New Scientist has this article that discusses a new invention by computer-science student Dilip Krishnan and assistant professor Rob Fergus. Their invention is something they call dark flash photography.
Dark flash photography involves a flash that will produce a burst of light outside the visible spectrum and a camera that will be able to both read that information then be able to accurately interpret the visible colour in a scene. The result will be the ability to use a camera flash that will be invisible to the human eye. This invisible flash won’t dazzle, disturb or be intrusive to photographic subject.
The flash in their system has been modified to produce light in a wider spectrum than a normal flash. It emits both infrared and UV light, but at the same time, visible light is filtered out. Normal cameras have filters that prevent infrared and UV light from hitting the sensor, but the pair have modified a camera to be able to pick up both of these forms of light. The resultant image will have strange, unnatural colour, but Krishnan and Fergus have a way around this problem.
Their modified camera will take two exposures in quick succession to get one shot. The first exposure will record the luminosity generated by the invisible IR/UV flash. The second exposure will be used to record colour information using only ambient light. This second image, taken immediately after the first, will lack the detail of the first and will inevitably be unusably dark. But between the two images, all the necessary information. The first has the luminosity information, the second has the colour information.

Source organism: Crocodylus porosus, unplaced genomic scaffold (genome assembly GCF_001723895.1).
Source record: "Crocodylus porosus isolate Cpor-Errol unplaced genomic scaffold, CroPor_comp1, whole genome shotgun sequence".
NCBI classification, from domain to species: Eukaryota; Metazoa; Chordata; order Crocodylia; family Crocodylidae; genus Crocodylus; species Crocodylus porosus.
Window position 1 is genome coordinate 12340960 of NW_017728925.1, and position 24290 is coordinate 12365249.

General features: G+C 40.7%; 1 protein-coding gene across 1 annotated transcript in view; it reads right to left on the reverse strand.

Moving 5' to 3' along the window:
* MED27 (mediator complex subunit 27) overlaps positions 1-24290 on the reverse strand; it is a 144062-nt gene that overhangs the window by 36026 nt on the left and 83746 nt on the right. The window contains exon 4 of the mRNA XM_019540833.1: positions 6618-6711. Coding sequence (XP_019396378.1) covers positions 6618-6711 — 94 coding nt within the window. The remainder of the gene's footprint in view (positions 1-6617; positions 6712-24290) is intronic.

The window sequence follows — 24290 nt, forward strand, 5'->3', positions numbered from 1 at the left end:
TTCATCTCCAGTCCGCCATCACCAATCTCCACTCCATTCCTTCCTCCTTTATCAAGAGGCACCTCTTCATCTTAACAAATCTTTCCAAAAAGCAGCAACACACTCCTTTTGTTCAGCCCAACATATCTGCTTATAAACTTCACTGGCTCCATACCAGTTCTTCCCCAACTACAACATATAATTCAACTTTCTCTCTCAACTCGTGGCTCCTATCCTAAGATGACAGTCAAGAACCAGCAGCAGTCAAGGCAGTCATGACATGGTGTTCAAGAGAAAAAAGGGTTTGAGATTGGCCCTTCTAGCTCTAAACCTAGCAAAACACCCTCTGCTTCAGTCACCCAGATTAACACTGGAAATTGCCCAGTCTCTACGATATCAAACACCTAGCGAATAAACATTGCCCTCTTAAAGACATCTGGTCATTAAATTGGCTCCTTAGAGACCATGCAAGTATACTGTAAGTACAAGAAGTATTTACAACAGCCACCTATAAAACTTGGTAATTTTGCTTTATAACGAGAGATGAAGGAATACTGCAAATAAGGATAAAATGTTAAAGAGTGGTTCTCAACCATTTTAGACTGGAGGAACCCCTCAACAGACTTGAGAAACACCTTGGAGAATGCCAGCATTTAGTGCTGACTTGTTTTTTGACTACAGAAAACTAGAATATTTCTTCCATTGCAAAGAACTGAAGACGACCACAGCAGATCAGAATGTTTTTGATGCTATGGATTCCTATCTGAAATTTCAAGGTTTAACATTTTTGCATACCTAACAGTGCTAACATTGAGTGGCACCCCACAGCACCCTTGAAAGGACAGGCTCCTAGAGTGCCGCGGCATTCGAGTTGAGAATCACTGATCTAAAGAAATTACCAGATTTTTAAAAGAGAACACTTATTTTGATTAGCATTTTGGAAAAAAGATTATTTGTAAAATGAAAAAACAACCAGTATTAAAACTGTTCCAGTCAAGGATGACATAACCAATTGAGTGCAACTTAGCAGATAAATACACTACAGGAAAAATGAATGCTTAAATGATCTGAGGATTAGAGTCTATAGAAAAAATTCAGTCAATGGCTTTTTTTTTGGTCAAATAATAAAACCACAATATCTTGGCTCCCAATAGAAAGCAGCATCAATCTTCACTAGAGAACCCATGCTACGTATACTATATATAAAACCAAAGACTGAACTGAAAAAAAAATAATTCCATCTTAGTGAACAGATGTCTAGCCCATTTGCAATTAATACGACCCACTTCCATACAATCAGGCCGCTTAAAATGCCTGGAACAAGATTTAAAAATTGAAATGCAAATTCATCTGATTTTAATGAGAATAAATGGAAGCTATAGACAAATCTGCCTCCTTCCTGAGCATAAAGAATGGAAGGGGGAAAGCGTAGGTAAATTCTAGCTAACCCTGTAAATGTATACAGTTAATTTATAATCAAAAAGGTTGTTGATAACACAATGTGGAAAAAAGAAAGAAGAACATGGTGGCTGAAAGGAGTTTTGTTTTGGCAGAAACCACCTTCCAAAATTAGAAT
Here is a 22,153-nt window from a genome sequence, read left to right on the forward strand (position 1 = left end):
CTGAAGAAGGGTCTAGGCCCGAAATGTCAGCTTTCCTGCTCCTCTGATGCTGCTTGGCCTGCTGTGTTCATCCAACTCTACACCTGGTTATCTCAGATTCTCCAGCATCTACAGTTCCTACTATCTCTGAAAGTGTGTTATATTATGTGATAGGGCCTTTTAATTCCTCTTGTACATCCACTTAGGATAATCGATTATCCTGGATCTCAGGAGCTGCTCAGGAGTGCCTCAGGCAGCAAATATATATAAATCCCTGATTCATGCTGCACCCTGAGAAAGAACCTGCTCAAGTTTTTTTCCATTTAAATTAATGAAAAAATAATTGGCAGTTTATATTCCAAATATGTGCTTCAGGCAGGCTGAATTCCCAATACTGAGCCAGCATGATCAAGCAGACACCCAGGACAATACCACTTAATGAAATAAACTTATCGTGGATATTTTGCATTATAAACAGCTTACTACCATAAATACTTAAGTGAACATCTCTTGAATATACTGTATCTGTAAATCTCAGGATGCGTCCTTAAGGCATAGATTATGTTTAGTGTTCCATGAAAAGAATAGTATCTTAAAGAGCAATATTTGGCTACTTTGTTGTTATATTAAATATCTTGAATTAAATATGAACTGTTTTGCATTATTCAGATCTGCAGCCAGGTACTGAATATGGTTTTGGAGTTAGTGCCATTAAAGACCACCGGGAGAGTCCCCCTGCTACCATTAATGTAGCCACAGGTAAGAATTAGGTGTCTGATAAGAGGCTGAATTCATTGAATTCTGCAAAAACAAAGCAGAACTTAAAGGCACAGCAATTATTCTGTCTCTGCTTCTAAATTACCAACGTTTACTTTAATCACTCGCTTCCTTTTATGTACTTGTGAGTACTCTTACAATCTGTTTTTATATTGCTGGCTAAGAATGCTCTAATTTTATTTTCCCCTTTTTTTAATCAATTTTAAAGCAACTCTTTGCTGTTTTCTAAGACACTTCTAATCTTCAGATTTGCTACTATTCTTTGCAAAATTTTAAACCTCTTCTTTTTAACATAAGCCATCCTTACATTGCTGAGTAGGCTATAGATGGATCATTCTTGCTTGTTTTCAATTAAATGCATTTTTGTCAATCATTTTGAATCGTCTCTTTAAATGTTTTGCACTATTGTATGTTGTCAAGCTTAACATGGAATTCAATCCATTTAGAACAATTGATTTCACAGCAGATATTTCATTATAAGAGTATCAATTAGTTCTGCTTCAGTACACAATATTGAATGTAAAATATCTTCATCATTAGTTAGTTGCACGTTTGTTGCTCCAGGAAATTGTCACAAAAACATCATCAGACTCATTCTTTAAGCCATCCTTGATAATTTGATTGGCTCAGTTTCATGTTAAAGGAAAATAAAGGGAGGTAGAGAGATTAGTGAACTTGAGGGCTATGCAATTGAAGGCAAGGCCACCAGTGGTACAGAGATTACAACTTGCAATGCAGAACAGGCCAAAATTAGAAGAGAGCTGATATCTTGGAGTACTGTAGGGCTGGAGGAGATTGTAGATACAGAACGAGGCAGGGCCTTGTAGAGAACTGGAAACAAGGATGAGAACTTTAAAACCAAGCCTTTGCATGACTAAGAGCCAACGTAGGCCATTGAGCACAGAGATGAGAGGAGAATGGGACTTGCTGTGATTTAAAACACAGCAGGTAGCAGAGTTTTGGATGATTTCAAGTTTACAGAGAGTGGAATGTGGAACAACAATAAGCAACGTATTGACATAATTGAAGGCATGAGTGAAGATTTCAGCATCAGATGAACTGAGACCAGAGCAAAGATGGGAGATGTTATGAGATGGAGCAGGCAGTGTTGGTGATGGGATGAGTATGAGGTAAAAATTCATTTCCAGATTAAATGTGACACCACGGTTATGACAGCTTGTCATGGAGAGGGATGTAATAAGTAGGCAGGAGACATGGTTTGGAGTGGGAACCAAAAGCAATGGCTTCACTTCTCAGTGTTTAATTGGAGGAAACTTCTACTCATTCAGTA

Using software, the two exposures are combined and the result is a normal-looking photograph produced using the invisible flash.
The New Scientist story says there are still some bugs left eliminate. Certain objects and materials (freckles, for example) absorb the IR/UV light burst. Based on this article at sportsshooter.com on taking infrared photos of basketball players, I suspect there may also be some issues with certain materials reflecting IR/UV light more than they should as well.
I would guess, also, that there would be limitations to what you can photograph based simply on the fact that you are taking two exposures. Fast-moving subjects will be problematic because they will have changed position from one exposure to the next.
There is, however, a variety of applications for this invention. What immediately jumped to my mind was to be able to take flash-lit photos in venues where it is not permitted (usually because it is distracting to other visitors). Perhaps wedding photographers will soon have the option to flash light a ceremony and not disturb the bride and groom with flash pops during their big moment.